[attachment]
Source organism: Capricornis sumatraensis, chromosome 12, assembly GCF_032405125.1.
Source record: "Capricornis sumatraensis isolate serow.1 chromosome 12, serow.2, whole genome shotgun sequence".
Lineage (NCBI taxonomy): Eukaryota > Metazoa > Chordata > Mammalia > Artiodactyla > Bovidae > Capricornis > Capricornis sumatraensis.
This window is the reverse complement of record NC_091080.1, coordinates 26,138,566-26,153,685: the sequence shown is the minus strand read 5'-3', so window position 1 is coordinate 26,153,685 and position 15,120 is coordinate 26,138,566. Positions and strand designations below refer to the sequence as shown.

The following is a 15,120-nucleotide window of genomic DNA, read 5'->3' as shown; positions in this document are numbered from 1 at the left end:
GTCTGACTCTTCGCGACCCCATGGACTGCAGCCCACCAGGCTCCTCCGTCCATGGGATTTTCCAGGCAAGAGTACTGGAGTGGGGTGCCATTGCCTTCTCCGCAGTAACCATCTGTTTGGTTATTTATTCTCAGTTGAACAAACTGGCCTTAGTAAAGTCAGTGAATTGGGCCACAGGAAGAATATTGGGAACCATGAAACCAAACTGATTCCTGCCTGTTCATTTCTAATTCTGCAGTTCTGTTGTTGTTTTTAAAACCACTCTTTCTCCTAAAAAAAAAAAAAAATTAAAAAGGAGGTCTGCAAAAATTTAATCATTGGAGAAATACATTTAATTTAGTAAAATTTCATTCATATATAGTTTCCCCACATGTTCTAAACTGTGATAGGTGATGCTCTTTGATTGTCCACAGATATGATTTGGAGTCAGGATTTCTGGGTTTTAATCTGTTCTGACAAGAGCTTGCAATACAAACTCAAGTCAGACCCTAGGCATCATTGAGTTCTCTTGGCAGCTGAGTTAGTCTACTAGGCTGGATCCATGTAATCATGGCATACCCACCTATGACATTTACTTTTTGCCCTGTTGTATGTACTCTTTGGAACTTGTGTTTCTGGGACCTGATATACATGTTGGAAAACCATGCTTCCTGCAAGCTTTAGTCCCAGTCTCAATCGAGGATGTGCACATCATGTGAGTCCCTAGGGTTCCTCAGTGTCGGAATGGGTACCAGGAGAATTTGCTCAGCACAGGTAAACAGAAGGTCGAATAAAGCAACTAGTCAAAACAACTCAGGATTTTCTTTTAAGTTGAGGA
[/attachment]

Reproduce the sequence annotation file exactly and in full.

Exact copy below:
Source organism: Capricornis sumatraensis, chromosome 12, assembly GCF_032405125.1.
Source record: "Capricornis sumatraensis isolate serow.1 chromosome 12, serow.2, whole genome shotgun sequence".
Lineage (NCBI taxonomy): Eukaryota > Metazoa > Chordata > Mammalia > Artiodactyla > Bovidae > Capricornis > Capricornis sumatraensis.
This window is the reverse complement of record NC_091080.1, coordinates 26,138,566-26,153,685: the sequence shown is the minus strand read 5'-3', so window position 1 is coordinate 26,153,685 and position 15,120 is coordinate 26,138,566. Positions and strand designations below refer to the sequence as shown.

The following is a 15,120-nucleotide window of genomic DNA, read 5'->3' as shown; positions in this document are numbered from 1 at the left end:
GTCTGACTCTTCGCGACCCCATGGACTGCAGCCCACCAGGCTCCTCCGTCCATGGGATTTTCCAGGCAAGAGTACTGGAGTGGGGTGCCATTGCCTTCTCCGCAGTAACCATCTGTTTGGTTATTTATTCTCAGTTGAACAAACTGGCCTTAGTAAAGTCAGTGAATTGGGCCACAGGAAGAATATTGGGAACCATGAAACCAAACTGATTCCTGCCTGTTCATTTCTAATTCTGCAGTTCTGTTGTTGTTTTTAAAACCACTCTTTCTCCTAAAAAAAAAAAAAAATTAAAAAGGAGGTCTGCAAAAATTTAATCATTGGAGAAATACATTTAATTTAGTAAAATTTCATTCATATATAGTTTCCCCACATGTTCTAAACTGTGATAGGTGATGCTCTTTGATTGTCCACAGATATGATTTGGAGTCAGGATTTCTGGGTTTTAATCTGTTCTGACAAGAGCTTGCAATACAAACTCAAGTCAGACCCTAGGCATCATTGAGTTCTCTTGGCAGCTGAGTTAGTCTACTAGGCTGGATCCATGTAATCATGGCATACCCACCTATGACATTTACTTTTTGCCCTGTTGTATGTACTCTTTGGAACTTGTGTTTCTGGGACCTGATATACATGTTGGAAAACCATGCTTCCTGCAAGCTTTAGTCCCAGTCTCAATCGAGGATGTGCACATCATGTGAGTCCCTAGGGTTCCTCAGTGTCGGAATGGGTACCAGGAGAATTTGCTCAGCACAGGTAAACAGAAGGTCGAATAAAGCAACTAGTCAAAACAACTCAGGATTTTCTTTTAAGTTGAGGA